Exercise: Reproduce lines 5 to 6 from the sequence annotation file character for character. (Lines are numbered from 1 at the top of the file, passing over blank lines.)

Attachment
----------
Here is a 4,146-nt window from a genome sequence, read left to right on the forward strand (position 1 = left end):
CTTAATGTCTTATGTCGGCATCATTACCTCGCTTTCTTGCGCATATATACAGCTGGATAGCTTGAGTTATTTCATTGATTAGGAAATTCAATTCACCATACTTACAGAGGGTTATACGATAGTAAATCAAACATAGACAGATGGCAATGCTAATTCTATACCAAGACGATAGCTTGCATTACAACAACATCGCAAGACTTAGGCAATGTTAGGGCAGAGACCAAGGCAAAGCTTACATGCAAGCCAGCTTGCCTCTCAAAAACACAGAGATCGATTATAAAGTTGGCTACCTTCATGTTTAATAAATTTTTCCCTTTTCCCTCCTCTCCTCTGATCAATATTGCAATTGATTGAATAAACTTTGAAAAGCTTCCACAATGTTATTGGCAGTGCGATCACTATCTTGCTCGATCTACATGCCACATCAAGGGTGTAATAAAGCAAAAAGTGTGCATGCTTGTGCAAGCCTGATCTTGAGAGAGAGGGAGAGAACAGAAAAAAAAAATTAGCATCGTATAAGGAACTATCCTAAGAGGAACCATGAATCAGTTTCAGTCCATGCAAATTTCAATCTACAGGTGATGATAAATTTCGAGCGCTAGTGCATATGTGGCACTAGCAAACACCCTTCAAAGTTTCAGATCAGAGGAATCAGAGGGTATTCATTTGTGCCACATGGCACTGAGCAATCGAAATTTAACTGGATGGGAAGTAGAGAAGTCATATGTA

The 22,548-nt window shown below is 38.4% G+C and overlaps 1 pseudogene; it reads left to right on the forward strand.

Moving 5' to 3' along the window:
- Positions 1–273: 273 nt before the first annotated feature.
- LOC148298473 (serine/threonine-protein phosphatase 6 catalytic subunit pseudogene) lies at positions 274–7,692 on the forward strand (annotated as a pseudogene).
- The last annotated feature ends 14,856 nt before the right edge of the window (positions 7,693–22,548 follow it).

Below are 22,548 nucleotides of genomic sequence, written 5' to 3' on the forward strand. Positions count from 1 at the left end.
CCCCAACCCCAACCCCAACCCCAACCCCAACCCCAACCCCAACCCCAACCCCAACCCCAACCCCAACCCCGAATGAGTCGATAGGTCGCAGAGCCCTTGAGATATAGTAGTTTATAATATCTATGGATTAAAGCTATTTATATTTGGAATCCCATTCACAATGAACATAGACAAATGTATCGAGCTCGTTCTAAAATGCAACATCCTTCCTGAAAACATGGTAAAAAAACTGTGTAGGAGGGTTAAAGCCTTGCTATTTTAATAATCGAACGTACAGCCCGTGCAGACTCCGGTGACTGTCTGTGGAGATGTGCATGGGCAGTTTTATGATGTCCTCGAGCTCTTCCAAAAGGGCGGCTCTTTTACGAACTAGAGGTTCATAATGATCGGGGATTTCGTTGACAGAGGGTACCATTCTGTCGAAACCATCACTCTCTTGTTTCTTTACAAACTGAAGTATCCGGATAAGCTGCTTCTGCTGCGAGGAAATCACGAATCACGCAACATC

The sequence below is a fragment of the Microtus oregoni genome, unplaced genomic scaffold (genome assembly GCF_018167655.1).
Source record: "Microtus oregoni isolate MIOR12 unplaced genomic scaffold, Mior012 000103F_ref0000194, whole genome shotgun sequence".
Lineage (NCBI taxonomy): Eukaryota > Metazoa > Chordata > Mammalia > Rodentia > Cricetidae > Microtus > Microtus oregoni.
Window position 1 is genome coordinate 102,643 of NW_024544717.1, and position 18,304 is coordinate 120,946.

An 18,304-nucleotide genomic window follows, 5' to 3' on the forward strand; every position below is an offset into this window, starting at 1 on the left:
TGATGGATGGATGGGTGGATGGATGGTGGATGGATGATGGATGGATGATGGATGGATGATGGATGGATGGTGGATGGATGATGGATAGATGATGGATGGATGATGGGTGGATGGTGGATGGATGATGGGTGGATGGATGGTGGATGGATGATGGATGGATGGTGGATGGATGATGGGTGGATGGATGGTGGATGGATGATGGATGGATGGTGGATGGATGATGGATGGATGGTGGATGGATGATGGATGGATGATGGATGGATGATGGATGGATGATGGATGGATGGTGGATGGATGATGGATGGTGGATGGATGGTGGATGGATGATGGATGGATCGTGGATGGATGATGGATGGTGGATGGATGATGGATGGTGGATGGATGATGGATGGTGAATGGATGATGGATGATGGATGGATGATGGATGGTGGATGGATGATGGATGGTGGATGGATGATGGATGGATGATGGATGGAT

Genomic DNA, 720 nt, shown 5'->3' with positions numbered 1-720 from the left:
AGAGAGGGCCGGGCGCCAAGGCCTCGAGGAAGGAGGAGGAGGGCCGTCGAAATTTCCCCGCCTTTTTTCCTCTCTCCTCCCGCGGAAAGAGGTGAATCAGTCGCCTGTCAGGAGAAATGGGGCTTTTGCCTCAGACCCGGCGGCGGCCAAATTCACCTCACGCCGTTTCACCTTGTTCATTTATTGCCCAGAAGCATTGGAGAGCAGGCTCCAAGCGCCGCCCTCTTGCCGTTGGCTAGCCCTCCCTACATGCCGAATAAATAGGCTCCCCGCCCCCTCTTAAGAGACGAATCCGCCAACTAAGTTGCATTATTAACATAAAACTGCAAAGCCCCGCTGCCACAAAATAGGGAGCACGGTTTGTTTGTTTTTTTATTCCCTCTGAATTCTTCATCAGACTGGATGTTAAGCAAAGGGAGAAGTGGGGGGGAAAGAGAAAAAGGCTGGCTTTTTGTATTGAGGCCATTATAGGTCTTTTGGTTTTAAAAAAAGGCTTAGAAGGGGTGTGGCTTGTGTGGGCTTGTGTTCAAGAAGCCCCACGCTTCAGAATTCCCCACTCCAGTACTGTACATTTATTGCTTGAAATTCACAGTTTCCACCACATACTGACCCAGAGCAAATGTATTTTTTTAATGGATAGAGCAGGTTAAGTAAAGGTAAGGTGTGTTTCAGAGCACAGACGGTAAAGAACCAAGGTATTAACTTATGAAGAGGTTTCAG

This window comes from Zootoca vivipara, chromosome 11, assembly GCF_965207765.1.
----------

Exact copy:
- Positions 1–273: 273 nt before the first annotated feature.
- LOC148298473 (serine/threonine-protein phosphatase 6 catalytic subunit pseudogene) lies at positions 274–7,692 on the forward strand (annotated as a pseudogene).